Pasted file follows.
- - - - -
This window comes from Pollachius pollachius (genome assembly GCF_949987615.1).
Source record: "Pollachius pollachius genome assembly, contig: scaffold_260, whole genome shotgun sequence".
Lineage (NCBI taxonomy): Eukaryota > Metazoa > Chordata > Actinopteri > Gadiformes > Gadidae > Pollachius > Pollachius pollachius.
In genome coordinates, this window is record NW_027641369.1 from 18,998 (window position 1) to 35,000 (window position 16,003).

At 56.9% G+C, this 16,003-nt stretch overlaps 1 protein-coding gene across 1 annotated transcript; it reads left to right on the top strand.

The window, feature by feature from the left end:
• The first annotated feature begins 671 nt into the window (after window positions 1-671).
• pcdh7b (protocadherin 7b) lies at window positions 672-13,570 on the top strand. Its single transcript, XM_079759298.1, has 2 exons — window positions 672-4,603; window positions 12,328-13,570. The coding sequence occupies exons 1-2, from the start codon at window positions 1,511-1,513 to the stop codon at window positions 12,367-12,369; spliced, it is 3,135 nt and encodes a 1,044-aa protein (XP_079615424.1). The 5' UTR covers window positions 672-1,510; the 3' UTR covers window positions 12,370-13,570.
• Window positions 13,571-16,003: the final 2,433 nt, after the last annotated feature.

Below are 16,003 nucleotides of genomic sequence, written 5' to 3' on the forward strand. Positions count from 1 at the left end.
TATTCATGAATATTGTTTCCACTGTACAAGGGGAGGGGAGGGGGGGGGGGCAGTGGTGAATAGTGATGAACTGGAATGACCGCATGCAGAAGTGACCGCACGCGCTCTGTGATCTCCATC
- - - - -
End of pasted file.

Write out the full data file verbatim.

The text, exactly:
This window comes from Pollachius pollachius (genome assembly GCF_949987615.1).
Source record: "Pollachius pollachius genome assembly, contig: scaffold_260, whole genome shotgun sequence".
Lineage (NCBI taxonomy): Eukaryota > Metazoa > Chordata > Actinopteri > Gadiformes > Gadidae > Pollachius > Pollachius pollachius.
In genome coordinates, this window is record NW_027641369.1 from 18,998 (window position 1) to 35,000 (window position 16,003).

At 56.9% G+C, this 16,003-nt stretch overlaps 1 protein-coding gene across 1 annotated transcript; it reads left to right on the top strand.

The window, feature by feature from the left end:
• The first annotated feature begins 671 nt into the window (after window positions 1-671).
• pcdh7b (protocadherin 7b) lies at window positions 672-13,570 on the top strand. Its single transcript, XM_079759298.1, has 2 exons — window positions 672-4,603; window positions 12,328-13,570. The coding sequence occupies exons 1-2, from the start codon at window positions 1,511-1,513 to the stop codon at window positions 12,367-12,369; spliced, it is 3,135 nt and encodes a 1,044-aa protein (XP_079615424.1). The 5' UTR covers window positions 672-1,510; the 3' UTR covers window positions 12,370-13,570.
• Window positions 13,571-16,003: the final 2,433 nt, after the last annotated feature.

Below are 16,003 nucleotides of genomic sequence, written 5' to 3' on the forward strand. Positions count from 1 at the left end.
TATTCATGAATATTGTTTCCACTGTACAAGGGGAGGGGAGGGGGGGGGGGCAGTGGTGAATAGTGATGAACTGGAATGACCGCATGCAGAAGTGACCGCACGCGCTCTGTGATCTCCATC